“We are fascinated by the past but we tend not to notice what is going on in the present.”
John Gill is a street photographer who lives in the Castleford, a former coal mining area. His recent publications include:
‘After the Coal Dust’ (2020)
‘The Black and White Book’ (2022)
For all the time John has been taking photographs he has tended to included people. As someone who has been brought up with traditional darkroom photography he says he has a preference for black and white, “colour was difficult and expensive to print at home so I concentrated on black and white”.
John is a spontaneous photographer by nature and doesn’t spend a lot of time processing his pictures, “If a picture takes more than five minutes to process it’s probably not a good photo to start with. I work on the computer but I do what I used to do in the darkroom, dodging and burning with lollypop sticks.”
He says on his website, “I do not socialise easily so photography gives me a way to interact with people from a distance”. While Street Photography has tended to move towards Urban Landscape his images focus on the human characters and activities. “The work is contained in just one or two shots and the viewer has to work out what the story is.”
“Most street photographers operate out of the big cities”, but John said he wants to make sure life in the smaller towns doesn’t get overlooked.
Among his influences are Bill Brandt who was famous for gritty scenes of life in industrial areas and a surreal approach to photographing people. He has been inspired by images that capture the urban landscape but also, for example, feature children playing in the street. Something we don’t see much of now. Photographing children now is almost impossible to do these days he says, even though it is often technically legal in public areas.
John explained that when photographing people in the street he gets very close. He said people can become very suspicious so he tries to be very quick and very discrete. He likes to move in using a wide lens which allows him to include the subject and the environment.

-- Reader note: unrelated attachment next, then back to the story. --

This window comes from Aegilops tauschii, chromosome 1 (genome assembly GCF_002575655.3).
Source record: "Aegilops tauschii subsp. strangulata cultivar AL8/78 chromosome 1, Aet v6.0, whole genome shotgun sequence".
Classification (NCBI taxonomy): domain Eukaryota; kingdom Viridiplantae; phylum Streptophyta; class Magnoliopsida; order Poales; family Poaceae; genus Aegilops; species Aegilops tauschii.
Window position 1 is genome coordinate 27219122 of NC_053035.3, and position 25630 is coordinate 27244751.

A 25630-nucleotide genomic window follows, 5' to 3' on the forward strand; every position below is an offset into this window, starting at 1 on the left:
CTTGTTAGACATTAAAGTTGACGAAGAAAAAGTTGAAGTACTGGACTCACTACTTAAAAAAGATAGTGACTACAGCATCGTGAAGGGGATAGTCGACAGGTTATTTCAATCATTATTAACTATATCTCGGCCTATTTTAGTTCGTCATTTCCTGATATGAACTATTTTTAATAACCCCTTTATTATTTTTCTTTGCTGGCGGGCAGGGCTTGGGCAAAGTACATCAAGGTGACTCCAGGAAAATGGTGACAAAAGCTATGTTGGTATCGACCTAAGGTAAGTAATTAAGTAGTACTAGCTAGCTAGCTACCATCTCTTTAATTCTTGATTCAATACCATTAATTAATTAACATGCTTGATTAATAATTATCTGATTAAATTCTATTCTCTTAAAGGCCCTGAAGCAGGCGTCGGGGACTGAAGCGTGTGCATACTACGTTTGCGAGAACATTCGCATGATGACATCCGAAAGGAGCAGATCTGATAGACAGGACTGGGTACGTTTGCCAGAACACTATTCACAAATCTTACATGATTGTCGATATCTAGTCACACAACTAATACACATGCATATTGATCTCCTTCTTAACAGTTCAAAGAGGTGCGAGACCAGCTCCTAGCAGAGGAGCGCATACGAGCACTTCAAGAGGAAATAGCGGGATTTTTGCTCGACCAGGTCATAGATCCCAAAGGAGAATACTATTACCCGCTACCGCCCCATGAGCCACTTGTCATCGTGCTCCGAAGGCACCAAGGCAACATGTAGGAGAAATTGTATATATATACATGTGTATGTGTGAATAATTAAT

There are risks involved in taking the picture, especially in poorer areas. Someone once threaten to kill him and for this reason he recommends going on street photoshoots with an assistant – in his case he’s often out with his wife Bridget who is also a photographer.
In the book, ‘After the Coal Dust’ which he produced with his wife Bridget, he has tried to document life after the the mining industry. “There is not much evidence of mining in Castleford now”. “There was a massive sense of camaraderie in the mines and it bound the community together. There’s nothing that holds the community together now. There are big businesses like Amazon, but people working in these places don’t have much in common with each other. Tired people in tired towns.”
According to his website, one of his favourite images is ‘Leaving the Fair’. “I think this picture leaves enough scope for the viewer’s imagination to create a story. A good picture should be as much about the viewer as it is about the photographer or the subject.”
“We are fascinated by the past but we tend not to notice what is going in the present. If we record what our towns look like now it’ll be a valuable visual resource for the future.”
For more information about John Gill’s work and publications please visit his website. johngill.photography
Ilkley Camera Club meets on Friday evenings, usually in St Peter’s Church Hall in Addingham in West Yorkshire. The club also meets occasionally online using Zoom.
The talks programme features accomplished photographers from around the country and internationally. There are also regular photo trips around the area and specialist interest groups. Membership of Ilkley Camera Club is not restricted to the Ilkley area. More information on the website ilkleycameraclub.co.uk